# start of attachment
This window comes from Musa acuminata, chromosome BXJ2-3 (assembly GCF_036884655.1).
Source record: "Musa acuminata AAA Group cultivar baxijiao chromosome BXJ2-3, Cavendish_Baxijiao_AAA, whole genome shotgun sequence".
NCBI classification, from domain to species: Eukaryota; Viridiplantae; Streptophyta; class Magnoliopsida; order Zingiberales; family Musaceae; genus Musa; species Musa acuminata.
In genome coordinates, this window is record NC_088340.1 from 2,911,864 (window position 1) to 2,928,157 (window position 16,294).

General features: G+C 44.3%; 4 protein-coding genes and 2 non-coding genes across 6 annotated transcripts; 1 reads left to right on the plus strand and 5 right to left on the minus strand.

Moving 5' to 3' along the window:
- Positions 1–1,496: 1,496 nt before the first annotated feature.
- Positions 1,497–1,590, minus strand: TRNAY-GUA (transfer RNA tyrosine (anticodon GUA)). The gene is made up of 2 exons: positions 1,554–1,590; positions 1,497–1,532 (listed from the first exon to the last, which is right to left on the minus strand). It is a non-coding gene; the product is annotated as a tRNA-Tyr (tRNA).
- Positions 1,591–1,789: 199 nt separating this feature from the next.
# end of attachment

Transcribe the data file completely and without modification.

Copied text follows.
This window comes from Musa acuminata, chromosome BXJ2-3 (assembly GCF_036884655.1).
Source record: "Musa acuminata AAA Group cultivar baxijiao chromosome BXJ2-3, Cavendish_Baxijiao_AAA, whole genome shotgun sequence".
NCBI classification, from domain to species: Eukaryota; Viridiplantae; Streptophyta; class Magnoliopsida; order Zingiberales; family Musaceae; genus Musa; species Musa acuminata.
In genome coordinates, this window is record NC_088340.1 from 2,911,864 (window position 1) to 2,928,157 (window position 16,294).

General features: G+C 44.3%; 4 protein-coding genes and 2 non-coding genes across 6 annotated transcripts; 1 reads left to right on the plus strand and 5 right to left on the minus strand.

Moving 5' to 3' along the window:
- Positions 1–1,496: 1,496 nt before the first annotated feature.
- Positions 1,497–1,590, minus strand: TRNAY-GUA (transfer RNA tyrosine (anticodon GUA)). The gene is made up of 2 exons: positions 1,554–1,590; positions 1,497–1,532 (listed from the first exon to the last, which is right to left on the minus strand). It is a non-coding gene; the product is annotated as a tRNA-Tyr (tRNA).
- Positions 1,591–1,789: 199 nt separating this feature from the next.